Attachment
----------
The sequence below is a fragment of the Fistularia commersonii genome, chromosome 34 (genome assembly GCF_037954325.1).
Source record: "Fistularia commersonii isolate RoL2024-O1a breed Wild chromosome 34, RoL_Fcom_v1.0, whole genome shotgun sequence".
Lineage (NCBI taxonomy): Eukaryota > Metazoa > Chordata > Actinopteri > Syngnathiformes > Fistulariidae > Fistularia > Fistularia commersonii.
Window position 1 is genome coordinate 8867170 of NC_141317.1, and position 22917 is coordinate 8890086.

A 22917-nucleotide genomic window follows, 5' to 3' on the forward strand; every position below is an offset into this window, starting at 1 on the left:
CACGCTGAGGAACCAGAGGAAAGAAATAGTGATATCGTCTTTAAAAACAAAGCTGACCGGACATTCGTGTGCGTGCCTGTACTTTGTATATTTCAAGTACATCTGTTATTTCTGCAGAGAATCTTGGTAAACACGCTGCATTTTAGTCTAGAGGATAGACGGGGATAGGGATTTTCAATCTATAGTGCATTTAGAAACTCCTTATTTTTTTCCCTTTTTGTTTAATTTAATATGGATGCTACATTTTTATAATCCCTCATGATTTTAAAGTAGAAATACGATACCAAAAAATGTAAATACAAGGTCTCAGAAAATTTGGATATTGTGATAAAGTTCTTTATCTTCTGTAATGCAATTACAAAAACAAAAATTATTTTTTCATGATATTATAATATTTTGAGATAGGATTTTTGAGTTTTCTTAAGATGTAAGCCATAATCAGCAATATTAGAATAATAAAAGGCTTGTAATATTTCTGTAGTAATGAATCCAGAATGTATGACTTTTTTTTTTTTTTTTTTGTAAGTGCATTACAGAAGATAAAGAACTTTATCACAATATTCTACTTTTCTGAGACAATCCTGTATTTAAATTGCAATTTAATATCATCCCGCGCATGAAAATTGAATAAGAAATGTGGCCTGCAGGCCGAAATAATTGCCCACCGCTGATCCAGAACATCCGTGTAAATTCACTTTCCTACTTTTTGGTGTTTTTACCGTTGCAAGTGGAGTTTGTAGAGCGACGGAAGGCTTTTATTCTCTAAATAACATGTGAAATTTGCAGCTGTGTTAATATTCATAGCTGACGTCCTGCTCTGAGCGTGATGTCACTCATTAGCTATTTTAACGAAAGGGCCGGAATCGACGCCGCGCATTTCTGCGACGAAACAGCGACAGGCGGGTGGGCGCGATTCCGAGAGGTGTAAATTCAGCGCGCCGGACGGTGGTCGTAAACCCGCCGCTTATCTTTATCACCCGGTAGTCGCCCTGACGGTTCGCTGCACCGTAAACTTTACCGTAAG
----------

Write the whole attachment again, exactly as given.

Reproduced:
The sequence below is a fragment of the Fistularia commersonii genome, chromosome 34 (genome assembly GCF_037954325.1).
Source record: "Fistularia commersonii isolate RoL2024-O1a breed Wild chromosome 34, RoL_Fcom_v1.0, whole genome shotgun sequence".
Lineage (NCBI taxonomy): Eukaryota > Metazoa > Chordata > Actinopteri > Syngnathiformes > Fistulariidae > Fistularia > Fistularia commersonii.
Window position 1 is genome coordinate 8867170 of NC_141317.1, and position 22917 is coordinate 8890086.

A 22917-nucleotide genomic window follows, 5' to 3' on the forward strand; every position below is an offset into this window, starting at 1 on the left:
CACGCTGAGGAACCAGAGGAAAGAAATAGTGATATCGTCTTTAAAAACAAAGCTGACCGGACATTCGTGTGCGTGCCTGTACTTTGTATATTTCAAGTACATCTGTTATTTCTGCAGAGAATCTTGGTAAACACGCTGCATTTTAGTCTAGAGGATAGACGGGGATAGGGATTTTCAATCTATAGTGCATTTAGAAACTCCTTATTTTTTTCCCTTTTTGTTTAATTTAATATGGATGCTACATTTTTATAATCCCTCATGATTTTAAAGTAGAAATACGATACCAAAAAATGTAAATACAAGGTCTCAGAAAATTTGGATATTGTGATAAAGTTCTTTATCTTCTGTAATGCAATTACAAAAACAAAAATTATTTTTTCATGATATTATAATATTTTGAGATAGGATTTTTGAGTTTTCTTAAGATGTAAGCCATAATCAGCAATATTAGAATAATAAAAGGCTTGTAATATTTCTGTAGTAATGAATCCAGAATGTATGACTTTTTTTTTTTTTTTTTTGTAAGTGCATTACAGAAGATAAAGAACTTTATCACAATATTCTACTTTTCTGAGACAATCCTGTATTTAAATTGCAATTTAATATCATCCCGCGCATGAAAATTGAATAAGAAATGTGGCCTGCAGGCCGAAATAATTGCCCACCGCTGATCCAGAACATCCGTGTAAATTCACTTTCCTACTTTTTGGTGTTTTTACCGTTGCAAGTGGAGTTTGTAGAGCGACGGAAGGCTTTTATTCTCTAAATAACATGTGAAATTTGCAGCTGTGTTAATATTCATAGCTGACGTCCTGCTCTGAGCGTGATGTCACTCATTAGCTATTTTAACGAAAGGGCCGGAATCGACGCCGCGCATTTCTGCGACGAAACAGCGACAGGCGGGTGGGCGCGATTCCGAGAGGTGTAAATTCAGCGCGCCGGACGGTGGTCGTAAACCCGCCGCTTATCTTTATCACCCGGTAGTCGCCCTGACGGTTCGCTGCACCGTAAACTTTACCGTAAG